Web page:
Sometimes, it’s useful to see what’s currently going on in your Oracle Database. This query is meant to help with this task, that haunts every DBA from time to time. It’s just using v$sql and v$sql_plan, so no need for Enterprise Edition and Diagnostics Pack.
- find top buffer getters per execution from v$sql
- add most costly object access from corresponding execution plan (from all cursors in question), using v$sql_plan
- shows possible duplicates of the latter with same cost in a list aggregate, to reduce number of lines
- shows the percentage of how much cost impact the most expensive object access has. related to the overall cost of the execution plan.
- does not show plans without SQL and no SQL without plan
- has a limited view on object impact: Accessing objects is rated, but not that they cause bigger join costs etc.
showing current expensive queries plus most expensive object from execution plan:
select sa.sql_id, sp.child_number, sp.plan_hash_value, sa.parsing_schema_name SQL_PARSED_BY, sa.module, sa.action, sa.buffer_gets, sa.BG_PER_EXEC, sp.object_owner, --sp.object_name, -- this is the group factor sa.optimizer_cost, sp.cost COST_PER_EXP_OBJECT, round((sp.cost/sa.optimizer_cost)*100,0) OBJECT_COST_RELATION, listagg(OBJECT_NAME,', ') within group (order by object_name) MOST_EXPENSIVE_OBJECTS, sa.sql_text from (select sql_id, child_number, parsing_schema_name, module,action, buffer_gets, round(buffer_gets/nullif(executions,0),0) BG_PER_EXEC, optimizer_cost, sql_text from v$sql where parsing_schema_name <>'SYS' ) sa, (select sql_id, child_number, plan_hash_value, object_owner, object_name,cost, rank() over (partition by sql_id,child_number order by cost desc nulls last) costrank -- result set partitioned by sql and child to avoid duplicates -- when same sql is executed by multiple users from v$sql_plan where (operation like '%INDEX%' or operation like '%TABLE%' or operation like '%MAT%') --and options='FULL' -- would limit to full table scans / full object scans and object_owner <>'SYS' ) sp where sa.sql_id=sp.sql_id and sa.child_number=sp.child_number and costrank=1 -- only use top costly object of each partition group by sa.sql_id, sp.child_number, sp.plan_hash_value, sa.parsing_schema_name, sa.module, sa.action, sa.buffer_gets, sa.BG_PER_EXEC, sp.object_owner, --sp.object_name, -- this is the group factor sa.optimizer_cost, sp.cost, round((sp.cost/sa.optimizer_cost)*100,0), sa.sql_text order by BG_PER_EXEC desc nulls last ;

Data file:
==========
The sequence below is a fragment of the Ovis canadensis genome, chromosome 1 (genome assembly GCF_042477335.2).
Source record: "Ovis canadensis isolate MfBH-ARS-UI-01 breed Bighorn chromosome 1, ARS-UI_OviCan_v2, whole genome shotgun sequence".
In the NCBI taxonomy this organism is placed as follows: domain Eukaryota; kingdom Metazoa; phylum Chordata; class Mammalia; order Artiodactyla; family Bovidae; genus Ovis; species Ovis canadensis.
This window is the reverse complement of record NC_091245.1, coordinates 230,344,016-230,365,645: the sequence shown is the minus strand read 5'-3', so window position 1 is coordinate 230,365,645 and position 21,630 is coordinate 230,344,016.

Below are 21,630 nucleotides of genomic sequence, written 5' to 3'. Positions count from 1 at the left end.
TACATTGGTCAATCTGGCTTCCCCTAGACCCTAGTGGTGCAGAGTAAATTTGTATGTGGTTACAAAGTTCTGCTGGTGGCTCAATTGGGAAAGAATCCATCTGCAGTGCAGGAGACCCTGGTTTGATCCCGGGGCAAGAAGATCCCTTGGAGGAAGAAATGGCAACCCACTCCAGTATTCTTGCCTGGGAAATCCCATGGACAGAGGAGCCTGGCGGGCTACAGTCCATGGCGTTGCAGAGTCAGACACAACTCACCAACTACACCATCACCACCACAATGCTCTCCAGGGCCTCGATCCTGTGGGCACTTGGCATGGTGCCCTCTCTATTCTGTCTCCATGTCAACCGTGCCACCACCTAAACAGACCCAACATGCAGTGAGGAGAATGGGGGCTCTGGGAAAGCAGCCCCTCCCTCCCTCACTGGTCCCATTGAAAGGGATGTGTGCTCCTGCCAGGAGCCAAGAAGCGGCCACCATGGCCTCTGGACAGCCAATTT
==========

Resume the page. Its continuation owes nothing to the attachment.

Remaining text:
Let me explain
what this SQL query does, what’s the thinking behind:
- inner join v$sql with v$sql_plan by sql_id and child_number
- exclude SQL parsed by SYS (v$sql)
- exclude objects owned by SYS (v$sql_plan)
- limit result to accessing indexes, tables and materialized views, to avoid getting joins and other mechanics operations in the result
- partition the v$sql_plan result by sql_id and child number, to get a ranking of the most expensive execution plan operation for this cursor (pre-filtered by the last bullet in this list).
- Partition is sorted descending to have the most expensive operation on top
- limit results to only the top row from the query partitions (costrank=1)
- list-aggregate duplicate objects (coming from same cost in a plan), and that’s also the reason for the GROUP BY operation
Hope this helps in some situations – if you have comments or questions, just let me know.